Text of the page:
What is normal pupillary reflex?

What is normal pupillary reflex?

The normal pupil size in adults varies from 2 to 4 mm in diameter in bright light to 4 to 8 mm in the dark. The pupils are generally equal in size. They constrict to direct illumination (direct response) and to illumination of the opposite eye (consensual response). The pupil dilates in the dark.

How do you assess pupillary light reflex?

Performing the Exam for Pupillary Responses

  1. Observe the pupil size and shape at rest, looking for anisocoria (one pupil larger than the other)
  2. Observe the direct response (constriction of the illuminated pupil)
  3. Observe the consensual response (constriction of the opposite pupil)
  4. Repeat with the opposite pupil.

What are the three pupillary reflexes?

It consists of a pupillary accommodation reflex, lens accommodation reflex, and convergence reflex. Afferent pathway for pupillary constriction, lens accommodation, and convergence: Afferent input from the retina is sent to the lateral geniculate nucleus via the optic tract.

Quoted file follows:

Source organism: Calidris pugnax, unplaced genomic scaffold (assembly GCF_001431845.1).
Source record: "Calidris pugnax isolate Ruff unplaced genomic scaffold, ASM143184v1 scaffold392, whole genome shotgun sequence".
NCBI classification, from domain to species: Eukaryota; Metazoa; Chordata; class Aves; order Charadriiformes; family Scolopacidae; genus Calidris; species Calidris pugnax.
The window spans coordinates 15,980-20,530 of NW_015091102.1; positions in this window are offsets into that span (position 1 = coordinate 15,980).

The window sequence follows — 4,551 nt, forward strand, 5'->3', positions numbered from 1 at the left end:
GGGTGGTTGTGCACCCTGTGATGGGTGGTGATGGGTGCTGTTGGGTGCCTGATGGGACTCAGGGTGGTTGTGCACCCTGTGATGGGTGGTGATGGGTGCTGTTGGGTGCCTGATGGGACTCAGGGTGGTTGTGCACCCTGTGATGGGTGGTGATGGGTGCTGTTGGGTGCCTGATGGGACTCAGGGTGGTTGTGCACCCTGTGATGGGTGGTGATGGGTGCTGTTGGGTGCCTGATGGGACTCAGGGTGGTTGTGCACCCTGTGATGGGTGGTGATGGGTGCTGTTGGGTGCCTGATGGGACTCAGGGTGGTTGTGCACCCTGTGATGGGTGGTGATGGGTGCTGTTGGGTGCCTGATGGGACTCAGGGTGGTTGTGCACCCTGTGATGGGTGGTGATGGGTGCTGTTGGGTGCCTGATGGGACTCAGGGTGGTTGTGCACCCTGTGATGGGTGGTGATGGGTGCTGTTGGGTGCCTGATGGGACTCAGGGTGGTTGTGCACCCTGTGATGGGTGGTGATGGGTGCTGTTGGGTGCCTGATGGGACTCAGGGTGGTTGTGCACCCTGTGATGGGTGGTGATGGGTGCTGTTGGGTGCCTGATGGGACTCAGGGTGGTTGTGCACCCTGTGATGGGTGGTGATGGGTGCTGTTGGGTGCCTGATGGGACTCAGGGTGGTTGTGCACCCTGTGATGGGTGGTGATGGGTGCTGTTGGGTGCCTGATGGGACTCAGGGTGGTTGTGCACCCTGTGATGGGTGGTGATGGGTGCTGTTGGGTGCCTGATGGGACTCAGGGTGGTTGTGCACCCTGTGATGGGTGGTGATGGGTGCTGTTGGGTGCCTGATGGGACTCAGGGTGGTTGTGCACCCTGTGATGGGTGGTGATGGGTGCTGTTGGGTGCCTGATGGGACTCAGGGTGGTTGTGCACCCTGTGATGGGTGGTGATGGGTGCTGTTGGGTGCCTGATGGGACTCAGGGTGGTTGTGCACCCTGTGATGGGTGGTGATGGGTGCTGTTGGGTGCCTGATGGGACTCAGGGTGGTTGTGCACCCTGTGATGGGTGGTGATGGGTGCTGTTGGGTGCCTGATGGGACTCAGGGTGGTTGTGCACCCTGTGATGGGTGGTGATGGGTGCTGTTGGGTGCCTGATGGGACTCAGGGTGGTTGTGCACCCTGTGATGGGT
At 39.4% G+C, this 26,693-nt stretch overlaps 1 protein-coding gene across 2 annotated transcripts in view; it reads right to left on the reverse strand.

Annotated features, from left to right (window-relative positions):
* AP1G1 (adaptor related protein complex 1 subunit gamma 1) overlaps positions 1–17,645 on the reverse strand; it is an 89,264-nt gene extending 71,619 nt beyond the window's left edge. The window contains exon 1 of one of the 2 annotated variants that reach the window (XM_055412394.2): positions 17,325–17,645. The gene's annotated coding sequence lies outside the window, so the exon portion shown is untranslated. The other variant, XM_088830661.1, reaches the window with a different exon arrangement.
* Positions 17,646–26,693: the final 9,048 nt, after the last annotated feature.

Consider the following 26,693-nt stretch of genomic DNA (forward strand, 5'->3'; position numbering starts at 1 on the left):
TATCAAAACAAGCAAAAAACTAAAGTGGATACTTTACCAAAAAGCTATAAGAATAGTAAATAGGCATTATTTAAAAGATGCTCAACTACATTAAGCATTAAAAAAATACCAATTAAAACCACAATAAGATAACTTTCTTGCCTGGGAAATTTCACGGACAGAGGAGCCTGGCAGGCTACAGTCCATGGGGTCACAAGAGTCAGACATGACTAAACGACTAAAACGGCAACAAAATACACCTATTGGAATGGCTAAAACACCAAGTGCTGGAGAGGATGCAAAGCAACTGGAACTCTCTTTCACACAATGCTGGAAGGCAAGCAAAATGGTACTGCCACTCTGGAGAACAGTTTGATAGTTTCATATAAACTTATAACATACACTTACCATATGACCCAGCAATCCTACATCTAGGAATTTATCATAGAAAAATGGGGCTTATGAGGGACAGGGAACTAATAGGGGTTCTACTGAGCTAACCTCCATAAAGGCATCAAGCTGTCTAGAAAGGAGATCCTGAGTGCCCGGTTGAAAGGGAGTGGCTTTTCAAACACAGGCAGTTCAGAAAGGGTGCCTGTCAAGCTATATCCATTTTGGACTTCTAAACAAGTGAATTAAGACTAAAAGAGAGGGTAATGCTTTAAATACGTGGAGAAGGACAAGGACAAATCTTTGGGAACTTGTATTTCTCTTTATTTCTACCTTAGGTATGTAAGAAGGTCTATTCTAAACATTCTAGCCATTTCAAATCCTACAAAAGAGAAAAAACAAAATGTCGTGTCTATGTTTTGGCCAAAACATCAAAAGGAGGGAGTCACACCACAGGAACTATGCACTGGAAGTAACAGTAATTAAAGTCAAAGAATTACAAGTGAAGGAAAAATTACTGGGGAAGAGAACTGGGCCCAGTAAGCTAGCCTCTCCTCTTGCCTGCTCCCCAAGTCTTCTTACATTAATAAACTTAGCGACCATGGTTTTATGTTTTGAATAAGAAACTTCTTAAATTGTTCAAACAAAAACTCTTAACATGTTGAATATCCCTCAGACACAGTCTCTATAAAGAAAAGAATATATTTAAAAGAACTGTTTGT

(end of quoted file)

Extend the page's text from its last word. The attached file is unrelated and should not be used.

What are the types of pupillary reflex?

Pupillary reflex refers to one of the reflexes associated with pupillary function. These include the pupillary light reflex and accommodation reflex.

What is the grading system for pupillary defects?

The grading system can be compared with the neutral density filter grading system, and each grade has a corresponding value in log units. Clinical grading of relative afferent pupillary defects Arch Ophthalmol. 1993 Jul;111(7):938-42.doi: 10.1001/archopht.1993.01090070056019. Authors

When to test for a relative afferent pupillary defect?

When the test is performed on someone with unilateral or asymmetrical retinal or optic nerve disease, a RAPD should be present (Figure 3). The following happens: When the light is shone into the eye with the retinal or optic nerve disease, the pupils of both eyes will constrict, but not fully. This is because of a problem with the afferent pathway.

Why do I need to test my pupillary light reflex?

Light-near dissociation with dorsal midbrain and pretectal nuclei damage is due to this pathway’s bypassing of the pretectal nucleus. Testing the near response is necessary only if the pupillary light reflex is abnormal; there is no pathologic situation where the near response will be abnormal with a normal pupillary light reflex.

What is the physiology of normal pupillary constriction?

The physiology behind a “normal” pupillary constriction is a balance between the sympathetic and parasympathetic nervous systems. Parasympathetic innervation leads to pupillary constriction. A circular muscle called the sphincter pupillae accomplishes this task. The fibers of the sphincter pupillae encompass the pupil.